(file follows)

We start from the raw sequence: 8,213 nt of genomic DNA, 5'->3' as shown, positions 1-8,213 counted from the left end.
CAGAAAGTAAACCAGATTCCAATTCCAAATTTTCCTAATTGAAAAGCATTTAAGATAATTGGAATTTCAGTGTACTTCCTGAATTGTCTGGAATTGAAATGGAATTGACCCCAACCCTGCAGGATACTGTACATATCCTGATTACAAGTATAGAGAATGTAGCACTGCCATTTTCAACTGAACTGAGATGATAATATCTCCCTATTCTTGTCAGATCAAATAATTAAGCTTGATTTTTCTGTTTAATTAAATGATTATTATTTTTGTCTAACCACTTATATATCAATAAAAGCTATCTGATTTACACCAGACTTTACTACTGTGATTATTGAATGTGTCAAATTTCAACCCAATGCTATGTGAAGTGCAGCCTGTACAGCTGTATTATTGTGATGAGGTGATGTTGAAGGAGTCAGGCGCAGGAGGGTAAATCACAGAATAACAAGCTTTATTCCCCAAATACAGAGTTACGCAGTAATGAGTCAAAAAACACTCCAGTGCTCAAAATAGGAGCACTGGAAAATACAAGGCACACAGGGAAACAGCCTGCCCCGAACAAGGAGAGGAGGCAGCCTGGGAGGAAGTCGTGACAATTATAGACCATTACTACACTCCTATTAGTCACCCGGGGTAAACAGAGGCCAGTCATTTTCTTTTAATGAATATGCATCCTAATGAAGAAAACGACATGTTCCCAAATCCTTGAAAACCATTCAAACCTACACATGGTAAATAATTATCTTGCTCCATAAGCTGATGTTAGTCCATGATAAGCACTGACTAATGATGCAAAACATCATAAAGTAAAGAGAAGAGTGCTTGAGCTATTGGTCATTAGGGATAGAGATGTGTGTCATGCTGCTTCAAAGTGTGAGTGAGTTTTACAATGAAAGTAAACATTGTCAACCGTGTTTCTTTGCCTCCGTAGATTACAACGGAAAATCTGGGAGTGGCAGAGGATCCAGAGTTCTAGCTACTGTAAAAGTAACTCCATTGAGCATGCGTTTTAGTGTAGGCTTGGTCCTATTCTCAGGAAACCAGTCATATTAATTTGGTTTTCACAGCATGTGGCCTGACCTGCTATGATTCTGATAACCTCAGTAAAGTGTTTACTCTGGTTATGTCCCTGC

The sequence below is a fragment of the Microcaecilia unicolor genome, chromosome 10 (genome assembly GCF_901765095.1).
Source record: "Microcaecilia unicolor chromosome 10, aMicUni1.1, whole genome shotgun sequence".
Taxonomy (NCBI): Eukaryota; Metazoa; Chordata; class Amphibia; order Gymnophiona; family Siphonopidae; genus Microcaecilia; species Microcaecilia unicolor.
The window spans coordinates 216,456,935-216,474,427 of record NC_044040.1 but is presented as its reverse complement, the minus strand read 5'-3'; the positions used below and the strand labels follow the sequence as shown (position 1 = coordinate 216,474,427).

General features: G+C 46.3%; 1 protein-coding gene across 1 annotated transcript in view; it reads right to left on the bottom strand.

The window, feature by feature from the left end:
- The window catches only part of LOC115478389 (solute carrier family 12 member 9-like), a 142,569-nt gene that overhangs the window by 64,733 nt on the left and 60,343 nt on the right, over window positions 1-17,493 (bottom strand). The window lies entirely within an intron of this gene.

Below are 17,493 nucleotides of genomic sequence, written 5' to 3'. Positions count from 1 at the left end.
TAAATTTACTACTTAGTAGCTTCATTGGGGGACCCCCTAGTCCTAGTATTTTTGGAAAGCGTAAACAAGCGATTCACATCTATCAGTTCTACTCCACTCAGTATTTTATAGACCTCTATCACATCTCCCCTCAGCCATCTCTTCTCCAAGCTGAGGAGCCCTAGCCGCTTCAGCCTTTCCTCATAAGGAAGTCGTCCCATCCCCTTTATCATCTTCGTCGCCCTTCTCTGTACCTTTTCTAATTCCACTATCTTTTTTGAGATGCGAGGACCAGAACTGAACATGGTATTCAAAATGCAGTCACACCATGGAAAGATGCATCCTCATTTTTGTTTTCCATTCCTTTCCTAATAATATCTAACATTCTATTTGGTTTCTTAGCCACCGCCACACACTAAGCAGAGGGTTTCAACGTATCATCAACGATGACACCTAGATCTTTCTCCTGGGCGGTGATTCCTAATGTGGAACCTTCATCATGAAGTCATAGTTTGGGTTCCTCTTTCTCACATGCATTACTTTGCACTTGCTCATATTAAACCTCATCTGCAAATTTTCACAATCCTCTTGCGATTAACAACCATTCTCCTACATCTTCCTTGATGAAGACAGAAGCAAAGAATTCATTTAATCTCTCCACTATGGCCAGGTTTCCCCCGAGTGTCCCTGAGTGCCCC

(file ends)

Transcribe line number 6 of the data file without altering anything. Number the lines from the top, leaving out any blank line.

The window spans coordinates 216,456,935-216,474,427 of record NC_044040.1 but is presented as its reverse complement, the minus strand read 5'-3'; the positions used below and the strand labels follow the sequence as shown (position 1 = coordinate 216,474,427).